The Prisma offers a huge amount of bang for your buck, with a spec that includes everything bar the chainset from Shimano’s excellent Ultegra group, RS10 wheels and a BB30-compatible FSA Gossamer chainset. Bikes finished with this level of componentry are usually closer to the £2,500 mark.
The BH isn’t just jewellery attached to an average chassis, either, with tapering tubes designed for form and function. From an oversized head tube junction, with its 1-1/8 to 1-1/2in dimensions, the top tube narrows to the seat tube junction into a small rear triangle with minimal seatstays, while the down tube remains oversized through the BB30 bottom bracket and into deep 1-1/2in chainstays.
Our XL test bike’s 190mm head tube gives a mid-height front end; it’s a plenty comfortable enough position without being too relaxed. The ride is stiff and sharp – we’d describe it as more sporty than sportive.
The Prisma’s quality wheels are truly exceptional all-rounders, though they’re shod with budget 23mm Rubena tyres, which do dull the ride a little. Once we’d ridden the BH for a few hours and scrubbed the tyres’ waxy surface they did improve, especially through fast corners, out-of-the-saddle accelerations and descents.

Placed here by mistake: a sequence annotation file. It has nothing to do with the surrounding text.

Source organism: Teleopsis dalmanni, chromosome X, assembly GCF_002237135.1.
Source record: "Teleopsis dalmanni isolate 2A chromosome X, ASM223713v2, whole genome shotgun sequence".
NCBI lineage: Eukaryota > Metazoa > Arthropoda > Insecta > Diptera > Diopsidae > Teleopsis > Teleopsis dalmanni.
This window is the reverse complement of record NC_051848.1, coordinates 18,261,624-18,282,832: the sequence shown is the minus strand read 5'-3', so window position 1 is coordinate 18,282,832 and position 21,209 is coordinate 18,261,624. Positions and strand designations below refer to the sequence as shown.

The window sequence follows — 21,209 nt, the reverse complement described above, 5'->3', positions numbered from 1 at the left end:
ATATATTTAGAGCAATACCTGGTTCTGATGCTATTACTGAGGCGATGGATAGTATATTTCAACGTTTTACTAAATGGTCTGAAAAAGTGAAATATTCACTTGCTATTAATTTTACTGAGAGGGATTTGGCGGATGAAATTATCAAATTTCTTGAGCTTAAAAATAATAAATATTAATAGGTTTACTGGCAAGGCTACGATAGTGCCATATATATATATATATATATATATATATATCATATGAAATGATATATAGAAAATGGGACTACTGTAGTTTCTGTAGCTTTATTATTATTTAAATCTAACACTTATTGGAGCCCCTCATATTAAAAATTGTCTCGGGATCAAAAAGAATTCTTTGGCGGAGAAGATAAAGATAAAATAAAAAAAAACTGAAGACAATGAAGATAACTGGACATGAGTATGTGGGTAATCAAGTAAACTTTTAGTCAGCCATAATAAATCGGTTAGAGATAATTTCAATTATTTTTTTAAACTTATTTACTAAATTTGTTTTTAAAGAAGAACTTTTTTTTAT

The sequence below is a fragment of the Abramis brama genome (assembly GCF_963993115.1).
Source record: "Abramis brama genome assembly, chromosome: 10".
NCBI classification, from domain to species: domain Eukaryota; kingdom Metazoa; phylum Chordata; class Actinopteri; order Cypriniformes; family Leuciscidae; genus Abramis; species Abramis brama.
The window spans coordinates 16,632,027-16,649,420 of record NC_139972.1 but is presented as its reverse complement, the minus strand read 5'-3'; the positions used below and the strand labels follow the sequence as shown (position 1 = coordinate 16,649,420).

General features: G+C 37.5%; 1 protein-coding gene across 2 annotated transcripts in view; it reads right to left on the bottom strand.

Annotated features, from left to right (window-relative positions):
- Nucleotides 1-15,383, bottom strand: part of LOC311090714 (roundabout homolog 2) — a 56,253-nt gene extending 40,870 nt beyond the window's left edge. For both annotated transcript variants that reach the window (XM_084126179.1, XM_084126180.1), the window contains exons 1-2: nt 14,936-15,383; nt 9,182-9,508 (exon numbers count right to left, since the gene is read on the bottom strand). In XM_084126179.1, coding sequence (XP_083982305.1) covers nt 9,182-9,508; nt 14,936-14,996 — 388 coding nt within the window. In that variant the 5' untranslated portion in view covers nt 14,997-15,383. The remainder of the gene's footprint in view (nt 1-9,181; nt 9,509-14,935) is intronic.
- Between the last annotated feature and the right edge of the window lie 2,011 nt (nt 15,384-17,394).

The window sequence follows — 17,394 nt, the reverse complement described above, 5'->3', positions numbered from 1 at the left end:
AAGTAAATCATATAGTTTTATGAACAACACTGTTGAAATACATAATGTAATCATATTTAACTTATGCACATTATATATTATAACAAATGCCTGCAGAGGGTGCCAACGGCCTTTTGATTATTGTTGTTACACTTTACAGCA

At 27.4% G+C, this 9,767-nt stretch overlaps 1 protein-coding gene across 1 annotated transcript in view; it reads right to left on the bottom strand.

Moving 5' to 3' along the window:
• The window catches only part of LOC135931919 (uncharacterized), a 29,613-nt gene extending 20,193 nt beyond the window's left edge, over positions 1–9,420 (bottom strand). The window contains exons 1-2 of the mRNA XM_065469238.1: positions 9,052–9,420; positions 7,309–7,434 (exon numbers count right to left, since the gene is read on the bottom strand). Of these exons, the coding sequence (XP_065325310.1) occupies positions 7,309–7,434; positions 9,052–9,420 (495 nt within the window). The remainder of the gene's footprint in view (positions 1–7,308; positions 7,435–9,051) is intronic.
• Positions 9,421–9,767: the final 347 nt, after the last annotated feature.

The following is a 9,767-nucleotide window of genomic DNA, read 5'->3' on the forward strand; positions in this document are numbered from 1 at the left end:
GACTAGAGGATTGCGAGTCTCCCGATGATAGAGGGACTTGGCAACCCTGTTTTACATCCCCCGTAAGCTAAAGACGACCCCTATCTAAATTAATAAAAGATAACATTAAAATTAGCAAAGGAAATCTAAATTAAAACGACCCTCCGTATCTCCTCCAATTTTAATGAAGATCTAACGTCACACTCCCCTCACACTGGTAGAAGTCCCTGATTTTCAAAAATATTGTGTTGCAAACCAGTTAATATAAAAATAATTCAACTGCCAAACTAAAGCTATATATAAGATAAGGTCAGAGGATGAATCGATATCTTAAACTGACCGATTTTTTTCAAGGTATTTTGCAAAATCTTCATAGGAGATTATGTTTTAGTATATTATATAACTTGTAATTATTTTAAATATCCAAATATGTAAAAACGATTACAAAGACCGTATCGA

Climbing aboard the Prisma is a joy, with the relatively low weight of 8.19kg and the quality wheels making light work of short, snappy ascents, and longer in-the-saddle grinds comfortably bearable. When we wanted to get a little friskier, pushing the Prisma up to sprinting speeds or plummeting through our favourite twisty downhills, it responded beautifully; it’s confident and stable.
The BH doesn’t offer as cushioned a ride as some of its price rivals, but although it’s not the smoothest bike over rougher surfaces, it does reduce the vibrations on coarse or broken tarmac that lead to tingling hands and feet. Overall, it’s a great bike for those who value speed and responsive handling over comfort.